In my opinion the best bull I had was crossbred, because he produced great calves consistently. The second best was a purebred that produced great calves consistently. The crossbred bull I raised, the purebred I bought... cheap. The reason I used them was because I thought they would compliment my cows and produce consistent calves. None of the AI bulls I used produced calves that were any better... but the calves were also just as good.

I believe choosing a bull to compliment the type of cow you prefer is an art, and has more to do with conformation than any other factor. Having a consistent body type and an attractive history as a calf is all I need to choose a good bull.

And all my animals, steers or bred heifers, have consistently sold at the top of the market. The results speak for themselves.
 
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wbvs58

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Butch,
You forgot the 500lb bull calves would already passed a BSE and be presold for $6000... :)

Your last sentence is exactly what we should all do..

I try and use bulls that I have seen with my own (non-expert) eyes, or have seen at least a few calves in environments/Management situations close to my own.. There are AI bulls out there that will improve Trait A over my herd bull (or yours).. Two questions must be asked:

1. Is this the bull to improve Trait A..
and mostly importantly
2. What am I sacrificing to improve Trait A and how much will it affect me down the road 2 or 3 generations.

I am moving towards more terminal sires (More IMF, more REA) because literally all of the males will be steers sold as freezer beef, some of the heifers too. Now how much of that can I use without wanting to puke when I see the heifers I retain, how much will if affect fertility (better be zero) or other things.. Dip your toe in the water and dont be afraid to yank it out if it gets too cold.
I like that, "dip your toe in the water and don't be afraid to yank it out if it gets too cold". I must admit I am a bit of a "risk taker" with many things but I think I have developed the skill to assess the risk I take and assess if it works out.
In my small herd, AI allows me to spread the risk with different sires rather than outlaying a lot of money to buy one bull only to find down the track he does not produce what I am after.

Ken
 

Katpau

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Most AI bulls go from the hot new stud to forgotten has-been before their daughters raise their second calf. That is my biggest problem with AI bulls nowadays. I like a well proven AI bull. One with enough offspring to have data reported from multiple parties and not just the partners with a financial interest. Most AI bulls never seem to get that chance. I think 90% of the bulls I see listed in catalogs never sire more than a handful of calves, and disappear from the catalog within a year or maybe two. Only a handful of them are ever used heavily.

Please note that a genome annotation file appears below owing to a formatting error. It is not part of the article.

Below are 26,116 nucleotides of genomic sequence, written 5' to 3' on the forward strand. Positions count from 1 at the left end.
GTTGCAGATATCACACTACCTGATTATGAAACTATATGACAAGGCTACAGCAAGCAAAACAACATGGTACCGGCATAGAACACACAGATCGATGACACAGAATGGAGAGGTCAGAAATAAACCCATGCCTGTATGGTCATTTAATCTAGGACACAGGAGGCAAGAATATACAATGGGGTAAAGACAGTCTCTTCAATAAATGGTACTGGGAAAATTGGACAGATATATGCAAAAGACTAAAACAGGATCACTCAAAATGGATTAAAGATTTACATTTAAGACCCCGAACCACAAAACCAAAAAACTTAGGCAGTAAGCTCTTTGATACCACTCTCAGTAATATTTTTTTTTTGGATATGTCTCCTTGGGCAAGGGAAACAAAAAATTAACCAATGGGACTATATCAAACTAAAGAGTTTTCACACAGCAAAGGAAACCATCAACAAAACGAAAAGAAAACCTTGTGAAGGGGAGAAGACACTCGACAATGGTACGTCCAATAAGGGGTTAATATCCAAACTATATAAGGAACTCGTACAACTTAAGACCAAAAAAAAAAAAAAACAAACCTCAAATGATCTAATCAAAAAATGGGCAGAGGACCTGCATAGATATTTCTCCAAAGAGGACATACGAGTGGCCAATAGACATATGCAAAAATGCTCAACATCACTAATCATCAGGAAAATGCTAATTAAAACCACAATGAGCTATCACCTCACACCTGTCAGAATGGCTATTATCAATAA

When I see a bull I'm interested in, I like to wait until he has a couple years of production records from his daughters. With most I find I'm no longer interested after seeing his offspring and the changes in his EPD's that are the result of actual data reported. The ones that I still want to use have often already been pulled from the line-up. They are only 5 or 6 years old, but you can't even find semen on them anymore and the studs have dropped them in favor of new unproven stars. A few may still have semen available, but it is priced so high I can't begin to rationalize using it in a commercial herd. It seems rare to see a bull over 6 years of age listed in many semen catalogs. That makes it more difficult to use a proven AI bull.
 

kenny thomas

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You reminded me of a couple Charolais heifers I bought at the Virginia Beef Expo in 1990. Gave pretty high for one heifer because she was bred to a new bull that was going to be the next great thing. 20/20 I think was part of the name.
By the time her calf was weaned the next year his numbers were so bad I just sold the calf as a feeder.
 
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Ky hills

Ky hills

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You reminded me of a couple Charolais heifers I bought at the Virginia Beef Expo in 1990. Gave pretty high for one heifer because she was bred to a new bull that was going to be the next great thing. 20/20 I think was part of the name.
By the time her calf was weaned the next year his numbers were so bad I just sold the calf as a feeder.
The early late 80’’s through mid 90’s was when I was in the registered Charolais business. I remember that 20/20 bull. He was marketed as a calving ease bull, through ABS. I had some heifers bred to him. They averaged 100 lbs at birth, I think we pulled one that weighed more. Those calves didn’t grow out to impress me at all.
One AI Charolais bull that really liked was Intimidator, he sired a real nice crop of bull calves that did well for my commercial customers. I would love to have a bull out of him today for my commercial cows.